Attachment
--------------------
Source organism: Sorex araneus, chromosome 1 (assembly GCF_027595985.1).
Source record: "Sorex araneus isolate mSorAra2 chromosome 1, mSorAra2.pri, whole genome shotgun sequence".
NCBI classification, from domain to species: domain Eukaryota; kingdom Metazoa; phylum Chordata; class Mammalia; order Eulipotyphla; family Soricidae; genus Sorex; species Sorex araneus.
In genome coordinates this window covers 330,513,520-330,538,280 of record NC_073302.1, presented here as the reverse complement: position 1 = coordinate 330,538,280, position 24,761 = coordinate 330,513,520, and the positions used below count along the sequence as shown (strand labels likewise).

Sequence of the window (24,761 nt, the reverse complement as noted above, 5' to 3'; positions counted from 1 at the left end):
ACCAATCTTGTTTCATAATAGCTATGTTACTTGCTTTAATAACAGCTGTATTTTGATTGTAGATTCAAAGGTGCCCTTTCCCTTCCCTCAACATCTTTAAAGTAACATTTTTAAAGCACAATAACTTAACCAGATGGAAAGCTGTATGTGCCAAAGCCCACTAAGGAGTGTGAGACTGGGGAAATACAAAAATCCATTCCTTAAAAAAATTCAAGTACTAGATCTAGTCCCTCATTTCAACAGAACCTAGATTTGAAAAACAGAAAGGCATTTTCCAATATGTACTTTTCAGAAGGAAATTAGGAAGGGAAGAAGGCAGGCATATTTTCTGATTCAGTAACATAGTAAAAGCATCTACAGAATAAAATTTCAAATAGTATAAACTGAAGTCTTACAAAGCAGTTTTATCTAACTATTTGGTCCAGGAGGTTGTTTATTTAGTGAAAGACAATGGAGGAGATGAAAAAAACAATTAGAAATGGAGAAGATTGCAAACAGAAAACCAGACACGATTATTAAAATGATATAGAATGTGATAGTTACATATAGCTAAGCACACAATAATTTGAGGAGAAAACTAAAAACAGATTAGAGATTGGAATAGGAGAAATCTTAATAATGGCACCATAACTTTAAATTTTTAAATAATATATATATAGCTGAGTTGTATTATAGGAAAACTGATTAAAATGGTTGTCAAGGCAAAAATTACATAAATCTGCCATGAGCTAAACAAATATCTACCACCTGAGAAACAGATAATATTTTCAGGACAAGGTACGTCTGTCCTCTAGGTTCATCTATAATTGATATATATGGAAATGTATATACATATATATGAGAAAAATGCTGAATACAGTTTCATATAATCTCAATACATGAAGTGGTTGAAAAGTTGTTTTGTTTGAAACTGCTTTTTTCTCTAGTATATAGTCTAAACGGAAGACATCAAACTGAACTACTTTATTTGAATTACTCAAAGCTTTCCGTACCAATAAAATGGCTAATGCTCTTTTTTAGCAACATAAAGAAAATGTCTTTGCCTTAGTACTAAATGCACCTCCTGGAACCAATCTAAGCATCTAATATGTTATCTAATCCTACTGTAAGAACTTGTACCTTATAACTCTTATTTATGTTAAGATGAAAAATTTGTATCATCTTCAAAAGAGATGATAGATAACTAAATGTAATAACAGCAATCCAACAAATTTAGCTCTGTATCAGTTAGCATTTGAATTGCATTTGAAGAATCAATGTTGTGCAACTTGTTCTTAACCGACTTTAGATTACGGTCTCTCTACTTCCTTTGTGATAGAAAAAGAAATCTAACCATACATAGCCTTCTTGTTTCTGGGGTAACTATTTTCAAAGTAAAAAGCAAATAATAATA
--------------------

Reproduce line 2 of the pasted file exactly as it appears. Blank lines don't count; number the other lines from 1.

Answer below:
Source record: "Sorex araneus isolate mSorAra2 chromosome 1, mSorAra2.pri, whole genome shotgun sequence".